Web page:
I am assured by various documentaries on Italian horror films (including one that's an extra here) that the cannibal sub-genre was of limited duration. You couldn't prove it by the number of titles that have arrived in my mailbox in the past few months however. The slew of films that were produced must have been the result of a passel of producers leaping on the old bandwagon in the very short time before it was realized that only the first few made anywhere near a decent packet of moneybefire wearing out their welcome at the box office. One theory is that every one of them follows precisely the same template (which is true) but that doesn't explain the popularity of the zombie film, which hasn't had a new idea is absolute ages and which is not all that dissimilar to the cannibal film. Both boil down to having the main characters ripped open and eaten alive by extras. What sets the cannibal film apart is the on-camera slaughter of animals, an aspect of dubious entertainment value; these repellant scenes may well be what actually turned audiences off to the films. Seeing a large turtle continue to wriggle about even after its been decapitated and as it is further chopped up and has its shell prised off is just plain repulsive but it's not unique to this film – which also has a small pig stabbed to death and a screaming tapir crushed by an anaconda. What fun.

The cannibal flicks are also boring as all get out when they're not vomitable. The unpleasant characters slog endlessly through the jungle until they get their comeuppance at the hands – or rather the teeth – of some cannibal tribe. Supposedly the point of the films is to show the Caucasians as even worse than the third world primitives but it's difficult to keep that in mind as the aborigines slice open abdomens and rip out intestines and organs and feed on them, castrate victims or slice off the tops of craniums for snacks. The gore scenes aren't very convincing in any of the productions I've seen, at least in part because the screen blood used at the time looks more like red tempera paint (and the inclusion of animals actually killed onscreen makes the human carnage looks even more fake). There must be some inexplicable renewed interest causing the cannibal films to be released by so many labels, possibly morbid curiosity. These movies have generally only been available in truncated form on home video and even in whatever limited theatrical screenings they might have had. If you're one of the curious by all means indulge yourself. But don't say I didn't warn you they're all just awful.

1981 / Grindhouse Releasing / 93m (3 disc set) / $39.95 BR [NR]


I suppose those responsible for "Nightlight" think they have brought some grand new concept to the found footage format. Their production isn't found footage but it follows all the tropes. A small contingent of high schoolers (played by actors clearly of college age at least) decides to have an overnight party in a reputedly haunted woods. Nothing happens at first – in fact nothing happens for quite a while except some creepy sounds. They play a version of Hide-and-Seek and get separated so that something that is never seen can whisk them offscreen and plop their bloodied bodies back on the ground. Some of them appear to come back to life or come back at any rate. There are wooden crosses everywhere, suggesting much of the woods is a graveyard for people who couldn't afford tombstones and a derelict church that local legend warns you must never, never go into (the upside down crosses on some of the doors would have warned me off). Of course, anyone who hasn't been bumped off eventually does enter so that they can be whisked offscreen by something unseen within the church. Even the dog gets snatched away by the whatever or whatevers in the woods.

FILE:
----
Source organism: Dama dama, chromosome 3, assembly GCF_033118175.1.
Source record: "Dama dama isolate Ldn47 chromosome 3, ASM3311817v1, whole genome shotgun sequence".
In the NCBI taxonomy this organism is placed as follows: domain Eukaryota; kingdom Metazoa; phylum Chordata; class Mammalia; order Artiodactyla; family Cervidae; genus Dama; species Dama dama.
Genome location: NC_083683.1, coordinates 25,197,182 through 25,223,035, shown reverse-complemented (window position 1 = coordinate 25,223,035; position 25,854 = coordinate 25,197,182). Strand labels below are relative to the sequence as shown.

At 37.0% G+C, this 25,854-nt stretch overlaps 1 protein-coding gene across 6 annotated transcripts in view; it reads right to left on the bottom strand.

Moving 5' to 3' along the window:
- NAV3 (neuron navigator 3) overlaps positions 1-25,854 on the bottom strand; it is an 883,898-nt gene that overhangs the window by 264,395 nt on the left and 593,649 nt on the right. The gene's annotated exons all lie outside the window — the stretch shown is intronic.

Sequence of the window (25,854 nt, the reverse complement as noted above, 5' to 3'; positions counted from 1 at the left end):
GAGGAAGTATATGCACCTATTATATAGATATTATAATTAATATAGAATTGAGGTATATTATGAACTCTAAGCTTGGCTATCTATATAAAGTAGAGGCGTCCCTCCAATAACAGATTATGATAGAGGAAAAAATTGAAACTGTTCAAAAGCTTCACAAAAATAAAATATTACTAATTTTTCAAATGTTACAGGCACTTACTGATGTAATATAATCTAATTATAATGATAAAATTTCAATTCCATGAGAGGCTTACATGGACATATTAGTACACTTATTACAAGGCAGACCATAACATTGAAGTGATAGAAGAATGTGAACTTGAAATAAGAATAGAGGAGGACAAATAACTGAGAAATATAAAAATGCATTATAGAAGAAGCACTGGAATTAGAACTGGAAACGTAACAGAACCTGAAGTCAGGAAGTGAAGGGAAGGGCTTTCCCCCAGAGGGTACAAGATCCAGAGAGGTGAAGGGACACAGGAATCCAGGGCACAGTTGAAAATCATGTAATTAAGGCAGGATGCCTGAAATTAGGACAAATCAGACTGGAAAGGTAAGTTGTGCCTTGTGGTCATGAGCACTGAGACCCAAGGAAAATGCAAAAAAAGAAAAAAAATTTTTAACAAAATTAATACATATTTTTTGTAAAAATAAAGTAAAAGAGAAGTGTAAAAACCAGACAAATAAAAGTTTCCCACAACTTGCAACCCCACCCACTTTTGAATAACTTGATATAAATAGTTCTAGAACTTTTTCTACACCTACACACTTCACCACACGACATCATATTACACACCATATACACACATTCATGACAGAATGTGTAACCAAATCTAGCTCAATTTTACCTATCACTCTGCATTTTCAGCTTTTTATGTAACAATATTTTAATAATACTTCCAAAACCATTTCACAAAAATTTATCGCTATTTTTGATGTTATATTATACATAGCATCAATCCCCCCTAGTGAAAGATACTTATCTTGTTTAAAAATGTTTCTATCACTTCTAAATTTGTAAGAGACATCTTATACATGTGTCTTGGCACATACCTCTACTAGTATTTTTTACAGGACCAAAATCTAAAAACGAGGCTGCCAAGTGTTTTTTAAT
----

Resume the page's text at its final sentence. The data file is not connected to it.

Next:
So what is the amazing new approach to this already tired format. Rather than a videocamera continually recording, even at the most absurd moments, "Nightlight" is seen from the point of view of a flashlight. No, I am not making that up. An inanimate object that lacks consciousness "witnesses" the goings-on. Of course it has all the drawbacks of the camera in movies of this ilk: It gets dropped and is whirled away from whatever scary thing is happening because whoever is holding it runs away and the batteries are a tad wonky causing it to black out whenever something we'd like to see – but which would mean budget expended on makeup or effects – might show up. For maybe the first five minutes I thought it was clever not having a video camera but all too quickly things got just as annoying as any found footage endeavor. And just as with the FF stuff the trick constantly reminded me I was watching a movie so things never became remotely scary – as if any spook show related from the vantage point of a flashlight could overcome such an intrinsically ridiculous premise.